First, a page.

T-Mobile leads all US carriers as it awaits Sprint merger

The Un-carrier engine keeps humming with 1.6 million net new customers.

Roger Cheng Former Executive Editor / Head of News
Roger Cheng (he/him/his) was the executive editor in charge of CNET News, managing everything from daily breaking news to in-depth investigative packages. Prior to this, he was on the telecommunications beat and wrote for Dow Jones Newswires and The Wall Street Journal for nearly a decade and got his start writing and laying out pages at a local paper in Southern California. He's a devoted Trojan alum and thinks sleep is the perfect -- if unattainable -- hobby for a parent.
Expertise Mobile, 5G, Big Tech, Social Media Credentials
  • SABEW Best in Business 2011 Award for Breaking News Coverage, Eddie Award in 2020 for 5G coverage, runner-up National Arts & Entertainment Journalism Award for culture analysis.
Roger Cheng
2 min read

Once again, T-Mobile took the pole position when it comes to smartphone wireless customers. 

The carrier added a total of 1.6 million net new customers in the second quarter, a number that includes 686,000 so-called postpaid phone customers. The company said it has led the industry for 18 straight quarters in that key metric.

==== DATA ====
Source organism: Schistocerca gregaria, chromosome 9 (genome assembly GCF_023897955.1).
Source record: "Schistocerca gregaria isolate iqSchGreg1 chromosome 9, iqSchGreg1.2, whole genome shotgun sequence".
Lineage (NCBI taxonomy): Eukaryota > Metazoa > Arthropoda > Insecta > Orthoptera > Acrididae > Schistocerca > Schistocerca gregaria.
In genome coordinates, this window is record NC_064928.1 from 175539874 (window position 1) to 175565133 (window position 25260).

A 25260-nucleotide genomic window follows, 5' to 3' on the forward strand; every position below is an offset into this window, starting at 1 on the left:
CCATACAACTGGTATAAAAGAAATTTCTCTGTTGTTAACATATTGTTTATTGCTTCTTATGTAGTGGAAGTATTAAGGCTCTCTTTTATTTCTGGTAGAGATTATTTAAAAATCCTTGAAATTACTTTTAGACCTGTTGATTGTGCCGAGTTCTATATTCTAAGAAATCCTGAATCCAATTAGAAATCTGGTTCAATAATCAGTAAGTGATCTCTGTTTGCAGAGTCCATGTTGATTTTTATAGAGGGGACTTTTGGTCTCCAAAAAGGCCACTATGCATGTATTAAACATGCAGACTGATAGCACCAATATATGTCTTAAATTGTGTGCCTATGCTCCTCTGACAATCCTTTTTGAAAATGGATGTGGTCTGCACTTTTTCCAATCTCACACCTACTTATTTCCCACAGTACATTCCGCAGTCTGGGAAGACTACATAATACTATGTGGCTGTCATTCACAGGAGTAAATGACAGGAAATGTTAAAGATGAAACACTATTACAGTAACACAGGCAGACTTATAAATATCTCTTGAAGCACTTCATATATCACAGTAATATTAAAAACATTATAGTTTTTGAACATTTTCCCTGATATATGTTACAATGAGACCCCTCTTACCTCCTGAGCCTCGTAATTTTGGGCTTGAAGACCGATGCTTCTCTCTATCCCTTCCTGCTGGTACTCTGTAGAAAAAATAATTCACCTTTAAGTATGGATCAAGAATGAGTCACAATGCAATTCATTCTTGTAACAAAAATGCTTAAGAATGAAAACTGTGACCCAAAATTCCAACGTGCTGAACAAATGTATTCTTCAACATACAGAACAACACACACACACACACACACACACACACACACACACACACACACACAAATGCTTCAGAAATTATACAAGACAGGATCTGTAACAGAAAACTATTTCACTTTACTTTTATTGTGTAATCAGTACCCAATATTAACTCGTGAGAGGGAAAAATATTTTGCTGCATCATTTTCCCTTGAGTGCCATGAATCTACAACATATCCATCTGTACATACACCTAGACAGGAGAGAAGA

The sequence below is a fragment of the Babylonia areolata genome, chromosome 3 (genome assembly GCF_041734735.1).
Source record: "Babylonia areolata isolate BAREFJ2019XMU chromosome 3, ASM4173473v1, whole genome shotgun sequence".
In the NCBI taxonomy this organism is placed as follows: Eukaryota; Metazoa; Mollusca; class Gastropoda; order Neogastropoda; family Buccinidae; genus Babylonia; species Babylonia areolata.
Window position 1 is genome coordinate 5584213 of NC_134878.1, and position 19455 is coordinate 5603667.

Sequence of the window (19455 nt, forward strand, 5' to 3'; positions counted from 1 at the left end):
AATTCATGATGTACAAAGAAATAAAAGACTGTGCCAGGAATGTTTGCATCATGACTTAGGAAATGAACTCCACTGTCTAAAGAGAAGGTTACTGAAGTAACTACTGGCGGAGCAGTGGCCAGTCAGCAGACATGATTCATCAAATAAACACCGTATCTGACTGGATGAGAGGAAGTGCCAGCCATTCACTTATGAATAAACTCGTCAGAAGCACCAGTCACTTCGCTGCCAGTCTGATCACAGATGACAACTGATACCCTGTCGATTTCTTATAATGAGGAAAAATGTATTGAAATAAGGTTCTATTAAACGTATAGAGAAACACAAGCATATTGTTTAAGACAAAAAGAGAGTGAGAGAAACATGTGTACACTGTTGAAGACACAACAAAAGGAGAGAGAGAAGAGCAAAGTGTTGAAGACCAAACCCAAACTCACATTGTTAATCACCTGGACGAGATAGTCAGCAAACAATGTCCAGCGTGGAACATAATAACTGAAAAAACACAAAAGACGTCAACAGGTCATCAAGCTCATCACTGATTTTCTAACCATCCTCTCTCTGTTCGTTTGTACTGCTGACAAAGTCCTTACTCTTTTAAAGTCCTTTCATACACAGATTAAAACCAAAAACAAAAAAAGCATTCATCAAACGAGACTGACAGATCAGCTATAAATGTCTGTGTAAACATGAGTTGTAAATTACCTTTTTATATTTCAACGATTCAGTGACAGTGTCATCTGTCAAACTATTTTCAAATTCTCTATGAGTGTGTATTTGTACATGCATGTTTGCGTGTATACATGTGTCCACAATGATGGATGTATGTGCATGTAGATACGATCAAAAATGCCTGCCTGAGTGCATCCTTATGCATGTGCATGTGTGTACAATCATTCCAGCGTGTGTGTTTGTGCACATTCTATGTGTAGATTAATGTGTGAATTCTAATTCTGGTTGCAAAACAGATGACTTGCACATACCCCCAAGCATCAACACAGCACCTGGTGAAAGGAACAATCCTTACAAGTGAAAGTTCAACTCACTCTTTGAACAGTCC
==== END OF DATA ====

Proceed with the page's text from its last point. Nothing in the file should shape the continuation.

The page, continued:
T-Mobile's continued dominance comes amid the backdrop of its attempts to merge with Sprint, which reported its own quarterly results this morning. The two companies hope to close the $26 billion deal in the first half of next year. Sprint has spent the last few years getting back to eking out growth and earlier today trumpeted adding 87,000 net new phone customers. T-Mobile has traditionally outstripped the industry in new customers thanks to firebrand CEO John Legere and his Un-carrier campaign. 

The results come at a time when carriers are starting to pull back from aggressive promotions for cheap plans or free iPhones. What once was a bonanza for bargain hunters has shifted to more rational pricing, including new, pricier tiers of unlimited data plans. AT&T and Sprint both introduced new plans that are either more expensive or removes prior perks, while Verizon launched a new, more expensive option for data-hungry users. 

(Check out the full breakdown of the unlimited plans here.)

T-Mobile also continues to trumpet its move to 5G, which is its critical selling point to regulators as it hopes to get approval to merge with Sprint. The company said it's deploying its 5G network now with the intent to launch commercially next year. By 2021, two-thirds of the country could get internet speeds of 100 megabits per second, Legere said. 

Watch this: T-Mobile decides not to mess with your unlimited plan

He touted the merger as "pro-competition, pro-consumer, pro-America,"

The company's net profit came in at $782 million, or 92 cents a share, compared with a year-ago profit of $581 million, or 67 cents a share. 

Revenue rose 3.5 percent to $10.57 billion. 

Analysts had projected that T-Mobile would post per-share earnings of 87 cents and revenue of $10.66 billion, according to Yahoo Finance

T-Mobile shares rose 1.5 percent to $60.23 in after-hours trading.